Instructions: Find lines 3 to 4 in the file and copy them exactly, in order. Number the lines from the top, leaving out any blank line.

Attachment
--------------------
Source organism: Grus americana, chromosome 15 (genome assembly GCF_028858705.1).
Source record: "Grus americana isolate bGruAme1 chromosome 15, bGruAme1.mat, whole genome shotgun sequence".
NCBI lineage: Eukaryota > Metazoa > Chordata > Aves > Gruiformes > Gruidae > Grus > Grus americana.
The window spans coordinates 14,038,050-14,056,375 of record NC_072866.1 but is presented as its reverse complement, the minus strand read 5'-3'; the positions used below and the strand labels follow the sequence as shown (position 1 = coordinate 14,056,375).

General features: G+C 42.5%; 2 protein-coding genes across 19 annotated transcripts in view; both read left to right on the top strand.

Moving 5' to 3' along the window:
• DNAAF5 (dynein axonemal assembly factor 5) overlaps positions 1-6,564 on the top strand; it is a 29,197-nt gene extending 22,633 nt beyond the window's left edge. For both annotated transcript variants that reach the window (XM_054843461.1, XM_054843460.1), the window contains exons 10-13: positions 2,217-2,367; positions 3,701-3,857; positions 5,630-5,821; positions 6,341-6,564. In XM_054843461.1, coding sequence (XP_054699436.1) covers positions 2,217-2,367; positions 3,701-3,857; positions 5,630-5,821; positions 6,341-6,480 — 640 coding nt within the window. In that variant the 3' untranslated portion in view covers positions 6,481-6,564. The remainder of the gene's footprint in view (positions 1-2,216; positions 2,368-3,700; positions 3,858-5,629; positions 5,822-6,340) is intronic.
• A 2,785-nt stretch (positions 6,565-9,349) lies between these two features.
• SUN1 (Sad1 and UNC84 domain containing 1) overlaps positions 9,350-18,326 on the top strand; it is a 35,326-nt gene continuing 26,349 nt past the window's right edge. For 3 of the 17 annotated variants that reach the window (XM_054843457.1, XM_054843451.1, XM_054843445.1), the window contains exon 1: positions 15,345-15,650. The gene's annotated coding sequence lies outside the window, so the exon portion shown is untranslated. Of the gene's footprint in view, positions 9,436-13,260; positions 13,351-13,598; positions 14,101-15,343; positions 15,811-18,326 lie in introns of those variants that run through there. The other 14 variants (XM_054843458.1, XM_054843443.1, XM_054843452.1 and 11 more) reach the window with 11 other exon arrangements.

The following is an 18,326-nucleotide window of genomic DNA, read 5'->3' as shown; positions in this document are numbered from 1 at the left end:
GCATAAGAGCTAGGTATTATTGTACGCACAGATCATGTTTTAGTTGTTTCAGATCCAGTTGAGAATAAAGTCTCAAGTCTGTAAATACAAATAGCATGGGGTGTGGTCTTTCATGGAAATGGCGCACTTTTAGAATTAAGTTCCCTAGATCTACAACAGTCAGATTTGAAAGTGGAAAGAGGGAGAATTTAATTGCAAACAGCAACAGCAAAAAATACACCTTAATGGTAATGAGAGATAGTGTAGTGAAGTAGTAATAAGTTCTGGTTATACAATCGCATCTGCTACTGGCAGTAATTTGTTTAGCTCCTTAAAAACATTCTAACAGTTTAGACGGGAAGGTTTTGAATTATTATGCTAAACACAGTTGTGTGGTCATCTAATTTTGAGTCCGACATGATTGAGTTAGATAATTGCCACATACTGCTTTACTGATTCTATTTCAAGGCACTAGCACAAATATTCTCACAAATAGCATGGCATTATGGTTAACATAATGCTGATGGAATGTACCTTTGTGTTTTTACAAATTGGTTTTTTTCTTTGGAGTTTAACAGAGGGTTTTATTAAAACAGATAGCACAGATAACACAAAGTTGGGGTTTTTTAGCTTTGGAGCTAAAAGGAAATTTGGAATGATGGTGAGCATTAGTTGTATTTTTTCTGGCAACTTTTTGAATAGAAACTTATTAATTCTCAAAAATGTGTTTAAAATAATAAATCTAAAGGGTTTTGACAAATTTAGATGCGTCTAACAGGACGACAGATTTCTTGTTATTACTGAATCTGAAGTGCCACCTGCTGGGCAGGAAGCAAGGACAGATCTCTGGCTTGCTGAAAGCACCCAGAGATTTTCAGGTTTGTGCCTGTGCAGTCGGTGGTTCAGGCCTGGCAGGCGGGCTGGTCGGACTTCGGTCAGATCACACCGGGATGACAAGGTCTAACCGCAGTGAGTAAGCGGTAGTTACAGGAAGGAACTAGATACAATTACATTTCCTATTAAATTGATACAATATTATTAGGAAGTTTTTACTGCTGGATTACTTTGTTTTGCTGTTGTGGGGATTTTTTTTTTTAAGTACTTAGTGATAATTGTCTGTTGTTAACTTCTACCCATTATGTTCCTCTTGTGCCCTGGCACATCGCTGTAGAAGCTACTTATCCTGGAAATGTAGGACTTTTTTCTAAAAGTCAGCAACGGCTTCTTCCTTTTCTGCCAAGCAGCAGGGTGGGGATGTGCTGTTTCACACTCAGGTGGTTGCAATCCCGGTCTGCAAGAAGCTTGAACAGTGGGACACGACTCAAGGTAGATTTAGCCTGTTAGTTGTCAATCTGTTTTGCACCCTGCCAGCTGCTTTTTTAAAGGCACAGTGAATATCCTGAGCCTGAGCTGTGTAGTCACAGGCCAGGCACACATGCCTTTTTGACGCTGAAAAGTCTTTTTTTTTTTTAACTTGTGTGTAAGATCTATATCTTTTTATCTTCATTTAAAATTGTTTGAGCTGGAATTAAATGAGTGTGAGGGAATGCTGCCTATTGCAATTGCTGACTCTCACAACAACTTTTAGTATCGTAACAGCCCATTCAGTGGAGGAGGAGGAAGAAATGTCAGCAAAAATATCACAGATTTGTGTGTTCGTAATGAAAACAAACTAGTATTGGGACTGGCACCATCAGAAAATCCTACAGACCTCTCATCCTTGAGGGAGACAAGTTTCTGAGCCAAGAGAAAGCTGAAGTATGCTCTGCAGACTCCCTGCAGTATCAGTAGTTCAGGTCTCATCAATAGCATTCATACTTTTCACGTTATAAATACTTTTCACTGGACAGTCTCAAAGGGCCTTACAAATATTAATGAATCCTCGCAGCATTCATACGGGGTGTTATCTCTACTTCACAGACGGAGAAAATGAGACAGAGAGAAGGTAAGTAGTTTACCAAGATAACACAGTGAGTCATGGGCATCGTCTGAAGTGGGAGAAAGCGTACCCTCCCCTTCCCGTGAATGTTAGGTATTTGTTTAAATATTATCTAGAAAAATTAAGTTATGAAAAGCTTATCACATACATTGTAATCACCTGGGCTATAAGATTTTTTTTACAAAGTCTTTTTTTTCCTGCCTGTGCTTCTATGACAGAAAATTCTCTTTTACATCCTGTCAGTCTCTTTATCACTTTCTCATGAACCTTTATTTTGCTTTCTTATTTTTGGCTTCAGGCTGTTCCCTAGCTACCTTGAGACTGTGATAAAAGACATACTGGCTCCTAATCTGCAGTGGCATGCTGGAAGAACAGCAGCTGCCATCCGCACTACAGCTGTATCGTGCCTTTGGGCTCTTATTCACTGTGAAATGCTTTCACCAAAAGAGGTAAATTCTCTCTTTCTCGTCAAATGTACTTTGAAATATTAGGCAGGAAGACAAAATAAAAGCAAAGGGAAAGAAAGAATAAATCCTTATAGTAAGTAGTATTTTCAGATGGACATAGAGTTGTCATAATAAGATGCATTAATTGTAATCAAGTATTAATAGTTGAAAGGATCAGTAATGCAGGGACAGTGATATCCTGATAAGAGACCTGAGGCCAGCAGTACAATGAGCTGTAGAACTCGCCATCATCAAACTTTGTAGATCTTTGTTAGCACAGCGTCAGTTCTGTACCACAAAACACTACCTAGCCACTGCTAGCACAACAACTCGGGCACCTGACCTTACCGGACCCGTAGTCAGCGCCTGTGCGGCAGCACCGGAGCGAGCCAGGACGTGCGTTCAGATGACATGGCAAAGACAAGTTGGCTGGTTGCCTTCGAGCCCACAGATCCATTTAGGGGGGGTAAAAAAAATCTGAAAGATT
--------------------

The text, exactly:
NCBI lineage: Eukaryota > Metazoa > Chordata > Aves > Gruiformes > Gruidae > Grus > Grus americana.
The window spans coordinates 14,038,050-14,056,375 of record NC_072866.1 but is presented as its reverse complement, the minus strand read 5'-3'; the positions used below and the strand labels follow the sequence as shown (position 1 = coordinate 14,056,375).